The dairy company Friesland Campina recently decided that all dairy farmers supplying milk to them would have to keep their cows in the field. A good plan? Paul Galama of Wageningen UR Livestock Research:
Increasing numbers of dairy farmers - now up to twenty percent - are keeping their cows indoors all year round. There are a number of reasons for this. These days, more farmers have two hundred cows or a milking robot or a lot of land at some distance from the farm. Putting cows out to graze under such circumstances is difficult, but not impossible.
It is not easy to combine grazing with an increase in scale. I think we need to look at scale increases in a different way. Up to now, upsizing meant putting more cows, calves, feed silos and stores of manure on the same patch of land. That ends up so massive and ugly, society doesn't want that any more. Another option is to have a few farms working together, keeping a thousand cows, with barns in a ten kilometre radius. That would make use of the existing infrastructure. And you could build a central feed point for these farmers away from the farms - that way you can combine economies of scale with a more attractive landscape. Farmers would then have to collaborate.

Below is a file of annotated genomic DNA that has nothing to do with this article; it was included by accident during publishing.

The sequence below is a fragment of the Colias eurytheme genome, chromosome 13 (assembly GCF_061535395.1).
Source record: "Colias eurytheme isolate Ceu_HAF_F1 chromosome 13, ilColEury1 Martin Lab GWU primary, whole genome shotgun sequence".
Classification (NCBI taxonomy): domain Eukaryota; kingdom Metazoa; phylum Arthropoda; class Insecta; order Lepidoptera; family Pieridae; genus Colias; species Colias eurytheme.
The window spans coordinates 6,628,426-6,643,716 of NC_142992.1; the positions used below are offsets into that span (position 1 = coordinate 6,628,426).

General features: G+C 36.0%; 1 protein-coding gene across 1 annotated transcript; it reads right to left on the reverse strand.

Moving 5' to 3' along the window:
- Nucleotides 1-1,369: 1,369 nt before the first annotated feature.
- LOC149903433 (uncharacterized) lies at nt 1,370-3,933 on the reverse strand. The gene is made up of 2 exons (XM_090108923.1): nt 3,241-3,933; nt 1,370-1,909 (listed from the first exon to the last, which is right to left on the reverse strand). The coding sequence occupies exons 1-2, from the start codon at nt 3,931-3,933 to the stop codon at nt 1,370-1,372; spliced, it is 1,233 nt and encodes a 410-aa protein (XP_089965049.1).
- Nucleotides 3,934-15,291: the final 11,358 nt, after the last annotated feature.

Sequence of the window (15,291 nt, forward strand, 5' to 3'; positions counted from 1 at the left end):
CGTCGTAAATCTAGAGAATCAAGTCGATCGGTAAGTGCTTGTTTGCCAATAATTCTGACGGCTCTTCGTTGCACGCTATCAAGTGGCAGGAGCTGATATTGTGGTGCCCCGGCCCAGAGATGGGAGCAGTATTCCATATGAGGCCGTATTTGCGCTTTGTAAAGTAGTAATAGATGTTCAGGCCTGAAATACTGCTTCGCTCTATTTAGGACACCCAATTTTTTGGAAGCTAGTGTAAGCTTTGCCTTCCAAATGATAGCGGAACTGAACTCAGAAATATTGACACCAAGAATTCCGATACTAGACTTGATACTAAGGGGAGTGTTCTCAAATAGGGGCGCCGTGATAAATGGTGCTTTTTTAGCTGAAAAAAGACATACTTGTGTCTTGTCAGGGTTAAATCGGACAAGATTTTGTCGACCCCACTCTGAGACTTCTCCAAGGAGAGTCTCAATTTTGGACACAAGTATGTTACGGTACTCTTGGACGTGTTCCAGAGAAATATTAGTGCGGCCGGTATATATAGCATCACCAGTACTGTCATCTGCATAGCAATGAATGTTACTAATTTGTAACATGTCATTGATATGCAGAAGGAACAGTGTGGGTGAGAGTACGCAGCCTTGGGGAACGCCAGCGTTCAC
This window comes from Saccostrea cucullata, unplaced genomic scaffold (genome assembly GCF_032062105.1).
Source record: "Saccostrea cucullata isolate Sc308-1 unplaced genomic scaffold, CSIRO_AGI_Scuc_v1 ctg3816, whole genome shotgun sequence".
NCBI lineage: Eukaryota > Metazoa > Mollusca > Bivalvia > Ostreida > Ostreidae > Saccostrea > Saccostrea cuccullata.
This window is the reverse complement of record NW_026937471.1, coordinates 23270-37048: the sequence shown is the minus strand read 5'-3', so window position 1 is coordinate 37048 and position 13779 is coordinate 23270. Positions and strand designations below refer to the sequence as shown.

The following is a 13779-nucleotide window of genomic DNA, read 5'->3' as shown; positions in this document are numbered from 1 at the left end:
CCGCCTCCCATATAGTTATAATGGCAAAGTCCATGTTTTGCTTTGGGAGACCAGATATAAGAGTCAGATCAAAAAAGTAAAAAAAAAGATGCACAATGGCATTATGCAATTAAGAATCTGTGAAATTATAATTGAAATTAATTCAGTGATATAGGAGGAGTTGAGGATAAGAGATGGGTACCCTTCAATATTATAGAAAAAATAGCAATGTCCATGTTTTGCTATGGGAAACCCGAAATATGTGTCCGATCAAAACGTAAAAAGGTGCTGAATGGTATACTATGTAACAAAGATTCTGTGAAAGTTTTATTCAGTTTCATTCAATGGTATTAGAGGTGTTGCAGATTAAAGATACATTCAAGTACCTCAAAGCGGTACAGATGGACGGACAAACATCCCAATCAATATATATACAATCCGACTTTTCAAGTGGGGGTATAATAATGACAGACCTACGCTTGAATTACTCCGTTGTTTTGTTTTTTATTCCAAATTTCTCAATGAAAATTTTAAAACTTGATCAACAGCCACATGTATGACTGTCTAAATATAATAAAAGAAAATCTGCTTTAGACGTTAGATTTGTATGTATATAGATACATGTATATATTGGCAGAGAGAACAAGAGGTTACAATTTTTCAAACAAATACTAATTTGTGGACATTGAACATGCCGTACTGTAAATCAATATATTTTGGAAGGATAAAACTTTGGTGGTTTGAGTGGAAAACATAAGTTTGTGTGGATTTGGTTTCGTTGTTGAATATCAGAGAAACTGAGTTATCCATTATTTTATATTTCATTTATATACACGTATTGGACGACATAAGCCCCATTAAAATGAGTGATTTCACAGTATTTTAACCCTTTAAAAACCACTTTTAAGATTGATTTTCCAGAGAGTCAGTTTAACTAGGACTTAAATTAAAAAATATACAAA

One area for concern is that young people know less about managing grassland. Young farmers don't know how to adjust to the weather and nature. A Grassland Management course might not be a bad idea to help make grazing a success.
We are doing research on how to make it easier to combine grazing with an increase in scale. A herd of two hundred cows is more likely to trample the grassland, but you could split the cows into three herds of seventy. Our colleagues in Zegveld have developed a mobile milking robot that allows automated milking in the field.'